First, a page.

Igneo approaches banks for renewables financing

Data Insight Inside Infra 29 November

Igneo approaches banks for renewables financing

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Igneo Infrastructure Partners has approached banks to refinance its Australian solar and wind assets, according to two sources familiar. 

Igneostarted to consider the refinancing plan in May, but it has only formally started the process recently. 

Igneo's portfolio financing is one of a number in the Australian market. Palisade Investment Partners is working on an AUD 1.5bn (USD 1bn) refinancing and reorganisation of its renewables business; Ratch Australia also bundled its renewables assets into a large debt facility; PowARadded the Silverton wind farm into its Tilt Renewables facility and still plans to add Coopers Gap wind farm; and Partners Group has arranged a stapled financing for its CWP Australia portfolio, which will have the same effect. 

Bankers said that the main reason that Australian renewables owners are embracing portfolio deals is that they finally have portfolios large enough for it to make sense. Bankers like the scale and diversified risk of these deals, which mean that they will lend for less. 

Igneo, a rebadged part of First Sentier, in April bought Elliott Green Power Australia's (EGP) 302 MW solar assets through its Atmos Renewables vehicle, funded by the USD 4.1bn Global Diversified Infrastructure Fund. At the time, Igneo said that Atmos had grown to encompass seven operating wind farms and five operating solar farms in an 865 MW portfolio after a string of acquisitions, making it Australia's fourth largest renewables portfolio.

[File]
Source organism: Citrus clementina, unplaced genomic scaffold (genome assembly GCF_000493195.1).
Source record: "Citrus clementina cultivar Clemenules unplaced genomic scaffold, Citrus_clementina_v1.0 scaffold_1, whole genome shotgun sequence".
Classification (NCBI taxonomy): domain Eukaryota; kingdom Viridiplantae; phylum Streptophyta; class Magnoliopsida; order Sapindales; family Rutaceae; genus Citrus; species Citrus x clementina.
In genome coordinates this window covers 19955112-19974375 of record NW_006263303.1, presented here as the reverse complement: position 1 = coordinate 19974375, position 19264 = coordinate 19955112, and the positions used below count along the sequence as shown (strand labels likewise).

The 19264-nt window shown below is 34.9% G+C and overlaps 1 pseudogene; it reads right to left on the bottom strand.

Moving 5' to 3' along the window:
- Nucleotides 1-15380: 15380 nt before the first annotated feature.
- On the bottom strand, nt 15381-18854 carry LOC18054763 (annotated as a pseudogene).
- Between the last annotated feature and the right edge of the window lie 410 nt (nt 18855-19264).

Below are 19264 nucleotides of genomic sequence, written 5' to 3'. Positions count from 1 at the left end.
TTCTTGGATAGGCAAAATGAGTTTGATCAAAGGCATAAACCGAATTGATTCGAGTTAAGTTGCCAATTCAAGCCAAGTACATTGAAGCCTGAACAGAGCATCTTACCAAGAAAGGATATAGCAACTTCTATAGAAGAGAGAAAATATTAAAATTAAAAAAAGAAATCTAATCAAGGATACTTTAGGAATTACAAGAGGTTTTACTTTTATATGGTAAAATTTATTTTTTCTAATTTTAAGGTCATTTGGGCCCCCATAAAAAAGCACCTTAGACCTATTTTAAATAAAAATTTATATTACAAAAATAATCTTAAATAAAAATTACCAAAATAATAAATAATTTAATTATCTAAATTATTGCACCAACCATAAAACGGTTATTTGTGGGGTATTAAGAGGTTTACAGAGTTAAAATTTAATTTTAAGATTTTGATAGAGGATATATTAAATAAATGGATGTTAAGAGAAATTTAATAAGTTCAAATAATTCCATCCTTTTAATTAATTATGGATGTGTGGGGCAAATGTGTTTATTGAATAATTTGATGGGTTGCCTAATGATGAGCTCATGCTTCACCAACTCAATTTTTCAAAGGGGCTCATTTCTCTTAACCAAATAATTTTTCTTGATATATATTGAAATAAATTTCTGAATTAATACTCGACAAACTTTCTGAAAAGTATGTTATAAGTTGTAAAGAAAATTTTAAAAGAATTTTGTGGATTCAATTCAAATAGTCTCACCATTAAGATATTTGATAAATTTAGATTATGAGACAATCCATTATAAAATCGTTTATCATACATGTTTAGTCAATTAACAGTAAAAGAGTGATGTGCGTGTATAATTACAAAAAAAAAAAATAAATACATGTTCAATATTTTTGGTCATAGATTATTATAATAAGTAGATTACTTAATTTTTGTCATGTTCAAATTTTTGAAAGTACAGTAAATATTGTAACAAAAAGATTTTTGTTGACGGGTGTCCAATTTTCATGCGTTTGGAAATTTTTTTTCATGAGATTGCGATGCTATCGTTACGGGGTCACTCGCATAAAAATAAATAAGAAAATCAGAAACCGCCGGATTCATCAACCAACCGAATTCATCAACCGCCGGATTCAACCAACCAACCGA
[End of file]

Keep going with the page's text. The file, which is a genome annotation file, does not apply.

In March, Palisade Investment Partners and Igneo reached financial close on their purchase of Commonwealth Superannuation Corp's (CSC) 50% stake in the Macarthur wind farm and, in December, First Sentier won 90% of BlackRock's Gretel solar portfolio.  

Natixis and Intesa Sanpaolo financed the debt linked to the three Elliott operating projects in 2019. The two lenders - with the addition of NORD/LB - subsequently refinanced AUD 272m (USD 182m) of debt in June last year. The vendor was talking to banks last year about a possible stapled financing linked to the sale, but that did not happen. 

In 2019, BlackRock and Edify refinanced the assets in the Gretel solar portfolio as they neared completion. The sponsors replaced a 17-year facility with a AUD 287m, five-year mini-perm financing provided by Commonwealth Bank of Australia and the Clean Energy Finance Corp., according to data compiled by Infralogic.  

In March, mandated lead arranger, underwriter and bookrunner MUFG Bank led the debt financing to fund the acquisition of First Sentier's Macarthur stake while Mizuho Bank, Industrial and Commercial Bank of China, DBS Bank and OCBC lent into the five-year, AUD 600m facility. 

That stake is less likely to be refinanced because it only recently closed and because First Sentier bought the stake in partnership with Palisade, which would complicate any refinancing. 

In October 2020, First Sentier acquired John Laing's Australian 209 MW operating wind portfolio. These are: The 58 MW Cherry Tree Wind Farm, which John Laing owns outright, a 72.3% stake in the 31 MW Kiata Wind Farm, as well as 20%-30% stakes in the three stages of the 313 MW Hornsdale Wind Farm and 49.8% of the 112 MW Granville Harbour Wind Farm. 

Last year, First Sentier arranged a three-year refinancing of Cherry Tree, the only wholly owned asset in that original portfolio. 

An Igneo spokesperson declined comment.


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